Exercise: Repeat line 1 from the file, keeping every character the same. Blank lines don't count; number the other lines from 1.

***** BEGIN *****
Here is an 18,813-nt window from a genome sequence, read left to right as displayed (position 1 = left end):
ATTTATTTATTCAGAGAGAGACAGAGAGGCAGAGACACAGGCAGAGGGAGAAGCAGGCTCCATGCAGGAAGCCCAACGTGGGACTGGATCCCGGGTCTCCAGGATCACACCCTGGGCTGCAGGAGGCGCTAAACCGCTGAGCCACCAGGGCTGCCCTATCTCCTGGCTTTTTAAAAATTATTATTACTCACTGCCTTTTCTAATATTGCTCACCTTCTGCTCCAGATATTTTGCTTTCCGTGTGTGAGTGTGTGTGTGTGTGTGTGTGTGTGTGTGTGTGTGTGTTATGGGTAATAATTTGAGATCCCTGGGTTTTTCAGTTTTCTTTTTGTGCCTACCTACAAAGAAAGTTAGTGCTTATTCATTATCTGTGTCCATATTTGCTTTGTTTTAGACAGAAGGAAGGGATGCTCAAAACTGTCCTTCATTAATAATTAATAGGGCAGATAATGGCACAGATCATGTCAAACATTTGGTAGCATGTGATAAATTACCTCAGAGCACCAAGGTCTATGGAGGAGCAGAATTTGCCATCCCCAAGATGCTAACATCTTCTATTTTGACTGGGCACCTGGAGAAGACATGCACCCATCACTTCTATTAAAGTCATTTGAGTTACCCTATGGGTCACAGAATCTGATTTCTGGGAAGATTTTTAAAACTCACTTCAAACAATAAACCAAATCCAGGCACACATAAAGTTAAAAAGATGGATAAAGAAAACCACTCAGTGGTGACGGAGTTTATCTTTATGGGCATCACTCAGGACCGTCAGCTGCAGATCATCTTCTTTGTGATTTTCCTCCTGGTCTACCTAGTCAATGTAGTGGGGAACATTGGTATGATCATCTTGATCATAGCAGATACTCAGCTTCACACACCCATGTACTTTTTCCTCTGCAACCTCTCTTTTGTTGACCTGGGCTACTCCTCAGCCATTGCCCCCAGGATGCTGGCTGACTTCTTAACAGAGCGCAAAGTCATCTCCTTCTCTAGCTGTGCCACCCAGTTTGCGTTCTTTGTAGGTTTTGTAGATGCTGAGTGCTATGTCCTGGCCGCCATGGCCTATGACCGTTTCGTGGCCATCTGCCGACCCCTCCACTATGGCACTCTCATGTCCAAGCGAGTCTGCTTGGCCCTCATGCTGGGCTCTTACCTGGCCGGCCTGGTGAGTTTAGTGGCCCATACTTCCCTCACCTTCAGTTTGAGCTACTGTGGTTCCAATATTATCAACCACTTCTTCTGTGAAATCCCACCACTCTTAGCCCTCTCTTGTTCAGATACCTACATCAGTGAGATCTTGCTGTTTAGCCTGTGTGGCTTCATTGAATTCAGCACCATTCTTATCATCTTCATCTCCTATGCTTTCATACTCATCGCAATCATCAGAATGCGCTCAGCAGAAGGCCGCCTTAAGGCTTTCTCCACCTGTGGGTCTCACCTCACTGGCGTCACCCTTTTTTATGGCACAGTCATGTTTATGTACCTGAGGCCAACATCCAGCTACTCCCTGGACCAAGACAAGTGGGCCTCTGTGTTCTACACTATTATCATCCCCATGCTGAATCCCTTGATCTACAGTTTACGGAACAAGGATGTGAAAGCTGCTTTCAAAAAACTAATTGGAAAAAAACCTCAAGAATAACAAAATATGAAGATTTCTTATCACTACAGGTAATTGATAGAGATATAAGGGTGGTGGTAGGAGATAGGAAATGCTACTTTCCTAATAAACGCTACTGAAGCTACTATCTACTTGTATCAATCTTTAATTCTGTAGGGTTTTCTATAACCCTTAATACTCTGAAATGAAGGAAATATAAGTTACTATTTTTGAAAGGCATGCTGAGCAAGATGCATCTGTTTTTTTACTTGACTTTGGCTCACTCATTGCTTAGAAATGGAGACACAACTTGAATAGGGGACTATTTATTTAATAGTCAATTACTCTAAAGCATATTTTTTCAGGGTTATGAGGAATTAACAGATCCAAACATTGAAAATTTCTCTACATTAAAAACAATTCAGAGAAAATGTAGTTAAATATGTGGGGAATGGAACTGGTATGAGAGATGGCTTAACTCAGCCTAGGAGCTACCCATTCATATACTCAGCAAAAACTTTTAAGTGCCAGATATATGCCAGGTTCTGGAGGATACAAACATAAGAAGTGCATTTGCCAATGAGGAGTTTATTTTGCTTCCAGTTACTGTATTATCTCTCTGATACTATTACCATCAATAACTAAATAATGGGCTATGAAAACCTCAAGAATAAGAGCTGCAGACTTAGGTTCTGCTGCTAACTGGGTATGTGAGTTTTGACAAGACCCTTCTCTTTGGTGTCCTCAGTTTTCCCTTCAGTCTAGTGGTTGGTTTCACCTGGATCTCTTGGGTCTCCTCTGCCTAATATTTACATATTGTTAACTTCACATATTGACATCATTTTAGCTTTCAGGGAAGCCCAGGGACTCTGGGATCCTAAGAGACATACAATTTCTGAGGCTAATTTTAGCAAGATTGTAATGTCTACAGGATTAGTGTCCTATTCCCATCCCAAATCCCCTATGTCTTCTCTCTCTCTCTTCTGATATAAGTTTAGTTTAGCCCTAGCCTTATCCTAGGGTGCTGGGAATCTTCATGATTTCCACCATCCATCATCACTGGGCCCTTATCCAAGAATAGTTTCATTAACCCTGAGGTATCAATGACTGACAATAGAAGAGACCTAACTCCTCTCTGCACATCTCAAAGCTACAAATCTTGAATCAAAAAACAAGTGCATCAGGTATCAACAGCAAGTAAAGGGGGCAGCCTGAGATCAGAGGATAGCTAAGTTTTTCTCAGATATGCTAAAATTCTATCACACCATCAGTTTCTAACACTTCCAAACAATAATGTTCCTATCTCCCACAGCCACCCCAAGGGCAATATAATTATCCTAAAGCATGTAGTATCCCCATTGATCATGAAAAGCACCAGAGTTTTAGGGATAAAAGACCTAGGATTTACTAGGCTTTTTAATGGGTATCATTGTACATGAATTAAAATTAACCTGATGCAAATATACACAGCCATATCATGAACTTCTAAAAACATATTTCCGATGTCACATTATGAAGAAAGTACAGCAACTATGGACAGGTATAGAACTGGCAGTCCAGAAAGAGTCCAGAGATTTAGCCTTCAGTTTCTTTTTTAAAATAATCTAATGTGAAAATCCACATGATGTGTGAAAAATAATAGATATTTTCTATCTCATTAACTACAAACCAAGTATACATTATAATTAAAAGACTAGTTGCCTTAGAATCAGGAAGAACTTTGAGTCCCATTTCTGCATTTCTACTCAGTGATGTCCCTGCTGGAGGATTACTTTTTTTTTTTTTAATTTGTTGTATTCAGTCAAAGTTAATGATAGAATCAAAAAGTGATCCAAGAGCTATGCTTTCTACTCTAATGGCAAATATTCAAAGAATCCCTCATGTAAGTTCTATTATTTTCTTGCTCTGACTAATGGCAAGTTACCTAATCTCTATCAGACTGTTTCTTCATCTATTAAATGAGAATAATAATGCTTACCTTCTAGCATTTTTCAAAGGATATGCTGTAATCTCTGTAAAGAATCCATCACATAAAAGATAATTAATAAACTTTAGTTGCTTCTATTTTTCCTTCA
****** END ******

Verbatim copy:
Here is an 18,813-nt window from a genome sequence, read left to right as displayed (position 1 = left end):